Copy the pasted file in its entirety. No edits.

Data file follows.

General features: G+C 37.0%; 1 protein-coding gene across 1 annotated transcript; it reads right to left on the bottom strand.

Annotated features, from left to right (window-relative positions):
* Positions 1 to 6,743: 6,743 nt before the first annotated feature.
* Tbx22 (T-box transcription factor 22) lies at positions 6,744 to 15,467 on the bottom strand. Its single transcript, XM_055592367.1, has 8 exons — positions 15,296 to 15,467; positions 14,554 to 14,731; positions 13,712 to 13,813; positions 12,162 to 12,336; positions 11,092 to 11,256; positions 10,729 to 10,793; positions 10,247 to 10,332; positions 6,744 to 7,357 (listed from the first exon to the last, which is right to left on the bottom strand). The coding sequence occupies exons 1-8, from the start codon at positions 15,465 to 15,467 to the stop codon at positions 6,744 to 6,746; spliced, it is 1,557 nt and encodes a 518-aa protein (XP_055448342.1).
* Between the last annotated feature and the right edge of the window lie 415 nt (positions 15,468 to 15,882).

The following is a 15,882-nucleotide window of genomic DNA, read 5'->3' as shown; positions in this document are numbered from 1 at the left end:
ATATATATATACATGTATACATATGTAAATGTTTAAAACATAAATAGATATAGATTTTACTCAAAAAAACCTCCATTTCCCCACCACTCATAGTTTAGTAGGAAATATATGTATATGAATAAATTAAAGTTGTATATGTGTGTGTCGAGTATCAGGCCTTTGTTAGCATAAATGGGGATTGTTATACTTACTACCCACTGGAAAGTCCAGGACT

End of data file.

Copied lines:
General features: G+C 37.0%; 1 protein-coding gene across 1 annotated transcript; it reads right to left on the bottom strand.

Annotated features, from left to right (window-relative positions):
* Positions 1 to 6,743: 6,743 nt before the first annotated feature.
* Tbx22 (T-box transcription factor 22) lies at positions 6,744 to 15,467 on the bottom strand. Its single transcript, XM_055592367.1, has 8 exons — positions 15,296 to 15,467; positions 14,554 to 14,731; positions 13,712 to 13,813; positions 12,162 to 12,336; positions 11,092 to 11,256; positions 10,729 to 10,793; positions 10,247 to 10,332; positions 6,744 to 7,357 (listed from the first exon to the last, which is right to left on the bottom strand). The coding sequence occupies exons 1-8, from the start codon at positions 15,465 to 15,467 to the stop codon at positions 6,744 to 6,746; spliced, it is 1,557 nt and encodes a 518-aa protein (XP_055448342.1).
* Between the last annotated feature and the right edge of the window lie 415 nt (positions 15,468 to 15,882).

The following is a 15,882-nucleotide window of genomic DNA, read 5'->3' as shown; positions in this document are numbered from 1 at the left end:
ATATATATATACATGTATACATATGTAAATGTTTAAAACATAAATAGATATAGATTTTACTCAAAAAAACCTCCATTTCCCCACCACTCATAGTTTAGTAGGAAATATATGTATATGAATAAATTAAAGTTGTATATGTGTGTGTCGAGTATCAGGCCTTTGTTAGCATAAATGGGGATTGTTATACTTACTACCCACTGGAAAGTCCAGGACT